In the midst of scandals, intra-ecclesial ideological battles, and a widespread attitude of indifference—if not scorn—toward religion in general and the Catholic faith in particular, a steady stream of courageous souls continue to convert from other confessions—or no confession—to the Catholic faith.
Recent converts include Wall Street Journal opinion columnist and native of Iran Sohrab Amari, who announced his conversion on Twitter after the murder by ISIS of French priest Fr. Jacques Hamel, and the first Muslim winner of the Miss USA beauty pageant, in 2010, Lebanese-American Rima Fakih.
Below, Adrian Vermeule, the Ralph S. Tyler Professor of Constitutional Law at Harvard Law School, answers a few questions about his own recent conversion experience. A graduate of Harvard College (’90) and Harvard Law School (’93), he served as a law clerk for the late Justice Antonin Scalia in 1994-95, is a Fellow of the American Academy of Arts and Sciences, and has authored or co-authored eight books, including Law’s Abnegation: From Law’s Empire to the Administrative State, due out this Fall from Harvard University Press. Married with two children, he lives in Cambridge, Massachusetts.
Could you cite those who influenced your interest in and decision to convert to Catholicism? What is your previous religious background?
Professor Vermeule: I was baptized and raised as an Episcopalian/Anglican; my first school was run by Anglican nuns and I later attended an historically Episcopalian boarding school. I fell away from the Episcopal Church in college, and when I returned in later life, it was a different place. There are many “small-O” orthodox Christians remaining within it, including dear friends, but they have lost control of the institution to heterodox forces.
As for influences, there were many, especially Cardinal Newman, Father Brian Dunkle, S. J., Father Kevin Grove, CSC, who generously arranged my reception at Notre Dame, a set of lay and clerical scholars and friends from Notre Dame, Harvard and other universities, friends at St. Paul Parish at Harvard, and a larger cloud of witnesses throughout the Church. But behind and above all those who helped me along the way, there stood a great Lady.
Did you experience any kind of mystical or possibly supernatural signs or occurrences relating to your conversion?
Let me refer back to the end of the previous answer and leave it at that.
What is the logic of your Catholic position against the present zeitgeist? How could you choose the Catholic faith in our time—a time of turmoil in the Church and evident sin among Catholics, even the clergy?
The intellectual logic is unoriginal and Newman-derived. Raised a Protestant, despite all my thrashing and twisting I eventually couldn’t help but believe that the apostolic succession, through Peter as the designated leader and primus inter pares, is in some logical or theological sense prior to everything else—including even Scripture, whose formation was guided and completed by the apostles and their successors, themselves inspired by the Holy Spirit. A corollary is the very great evil of schism and private judgment, brought home to me when the Episcopal Church essentially decided to go its own way based on novel views, even in the face of faithful admonition by the broader Anglican Communion. Ultimately I think with Newman—and with the Notre Dame historian Brad Gregory, whose brilliant book The Unintended Reformation crystallizes the idea—that there is no stable middle ground between Catholicism and atheist materialism. One must always be travelling, or slipping unintentionally, in one direction or the other.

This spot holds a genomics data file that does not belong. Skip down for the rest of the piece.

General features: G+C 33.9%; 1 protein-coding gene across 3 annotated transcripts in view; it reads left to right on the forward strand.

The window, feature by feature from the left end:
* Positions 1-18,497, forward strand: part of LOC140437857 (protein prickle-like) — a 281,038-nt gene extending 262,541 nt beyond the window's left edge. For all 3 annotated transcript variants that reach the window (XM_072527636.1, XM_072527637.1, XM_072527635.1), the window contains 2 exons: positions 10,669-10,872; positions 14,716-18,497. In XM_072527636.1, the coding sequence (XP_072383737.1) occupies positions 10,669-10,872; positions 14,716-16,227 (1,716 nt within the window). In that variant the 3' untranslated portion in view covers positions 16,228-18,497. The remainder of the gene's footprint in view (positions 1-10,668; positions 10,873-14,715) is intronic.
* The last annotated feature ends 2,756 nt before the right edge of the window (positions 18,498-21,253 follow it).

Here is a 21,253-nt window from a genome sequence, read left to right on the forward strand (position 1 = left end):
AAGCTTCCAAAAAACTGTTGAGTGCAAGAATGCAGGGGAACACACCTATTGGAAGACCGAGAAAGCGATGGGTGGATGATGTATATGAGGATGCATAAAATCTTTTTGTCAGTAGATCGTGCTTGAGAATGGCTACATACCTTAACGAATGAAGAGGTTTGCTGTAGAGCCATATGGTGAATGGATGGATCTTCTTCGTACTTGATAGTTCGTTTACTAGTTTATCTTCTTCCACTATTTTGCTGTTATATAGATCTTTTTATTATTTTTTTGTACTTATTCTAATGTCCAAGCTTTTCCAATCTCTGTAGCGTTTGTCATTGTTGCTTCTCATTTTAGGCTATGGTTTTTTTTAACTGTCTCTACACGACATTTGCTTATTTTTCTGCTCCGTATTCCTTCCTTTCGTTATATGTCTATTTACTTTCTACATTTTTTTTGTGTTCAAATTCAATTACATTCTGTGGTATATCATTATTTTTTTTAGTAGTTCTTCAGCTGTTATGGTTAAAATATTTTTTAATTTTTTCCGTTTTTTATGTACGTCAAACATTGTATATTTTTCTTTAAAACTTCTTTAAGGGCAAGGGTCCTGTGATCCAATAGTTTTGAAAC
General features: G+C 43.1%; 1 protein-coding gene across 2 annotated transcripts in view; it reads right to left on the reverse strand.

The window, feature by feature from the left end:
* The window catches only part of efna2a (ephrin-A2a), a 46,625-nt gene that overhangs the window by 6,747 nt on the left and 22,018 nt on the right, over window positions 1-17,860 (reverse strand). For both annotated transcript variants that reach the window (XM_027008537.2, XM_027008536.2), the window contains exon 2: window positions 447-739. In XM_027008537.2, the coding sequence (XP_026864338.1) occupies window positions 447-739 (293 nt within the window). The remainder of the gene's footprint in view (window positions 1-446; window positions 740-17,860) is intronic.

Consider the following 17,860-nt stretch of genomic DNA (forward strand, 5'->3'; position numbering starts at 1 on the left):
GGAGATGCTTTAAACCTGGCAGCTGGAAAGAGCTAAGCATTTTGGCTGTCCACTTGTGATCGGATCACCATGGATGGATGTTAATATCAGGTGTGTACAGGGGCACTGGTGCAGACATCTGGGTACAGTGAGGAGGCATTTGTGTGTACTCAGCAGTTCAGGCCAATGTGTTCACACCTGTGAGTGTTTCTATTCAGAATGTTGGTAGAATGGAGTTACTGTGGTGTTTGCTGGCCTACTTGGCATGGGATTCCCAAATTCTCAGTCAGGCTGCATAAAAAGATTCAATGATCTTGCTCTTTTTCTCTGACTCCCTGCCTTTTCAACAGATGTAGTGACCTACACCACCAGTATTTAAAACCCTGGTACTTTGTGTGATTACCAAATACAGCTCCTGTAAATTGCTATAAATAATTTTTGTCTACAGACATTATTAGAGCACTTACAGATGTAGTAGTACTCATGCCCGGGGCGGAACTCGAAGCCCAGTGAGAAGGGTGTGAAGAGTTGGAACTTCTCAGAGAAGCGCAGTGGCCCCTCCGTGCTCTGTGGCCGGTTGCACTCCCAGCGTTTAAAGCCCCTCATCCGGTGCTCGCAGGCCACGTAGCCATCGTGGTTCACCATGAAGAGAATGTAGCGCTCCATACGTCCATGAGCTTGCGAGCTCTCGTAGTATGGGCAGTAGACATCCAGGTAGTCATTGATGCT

As for a “time of turmoil” in the Church, I’m not convinced that’s true. Or, to put it differently, it’s always true in greater or lesser degree, but the depths of the Church are not disturbed by the storms that pass to and fro on the surface. Perhaps I speak now with the naiveté and enthusiasm of the convert, but the Church seems to me an institution whose foundations are as strong as iron. The turmoil will pass away; episodes, scandals and debates will come and go; but the line and witness of Peter’s successors will never fail.
Which saints do you admire and learn from? Augustine? Thomas More? John Henry Newman?
Athanasius, Aquinas (especially for his political and legal theory; parochial of me, I know, but each sentence cuts like a razor), Joan of Arc, Newman, and the profound psychologist, Josemaria Escrivá. But most of all, nearest to my heart, a young and fiercely courageous Jewish refugee girl who teaches inexhaustible lessons, Miriam bat Joachim.
Do you think the West can still be called “Christian” or did that end a long time ago? Is there hope for a religious renewal in the West? How?
There is hope for renewal, because of Father Jacques Hamel and others like him. God acts through the weak and the marginal—the humble aged parish priest who goes to his death filled with faith and courage, naming the darkness and pushing it away. Out of this, God has fashioned a light to illuminate France and the whole West.
On what legal fronts do you find the most hope for influencing the culture away from the “culture of death” of materialism and nihilism we seem to be gradually embracing?
I put little stock or hope or faith in law. It is a tool that may be put to good uses or bad. In the long run it will be no better than the polity and culture in which it is embedded. If that culture sours and curdles, so will the law; indeed that process is well underway and its tempo is accelerating. Our hope lies elsewhere.
This interview was conducted by Christina Deardurff and originally appeared in the October 2016 issue of Inside the Vatican. Vermeule would like to thank Fr. Dominic Legge, O.P., for theological advice in connection with this interview.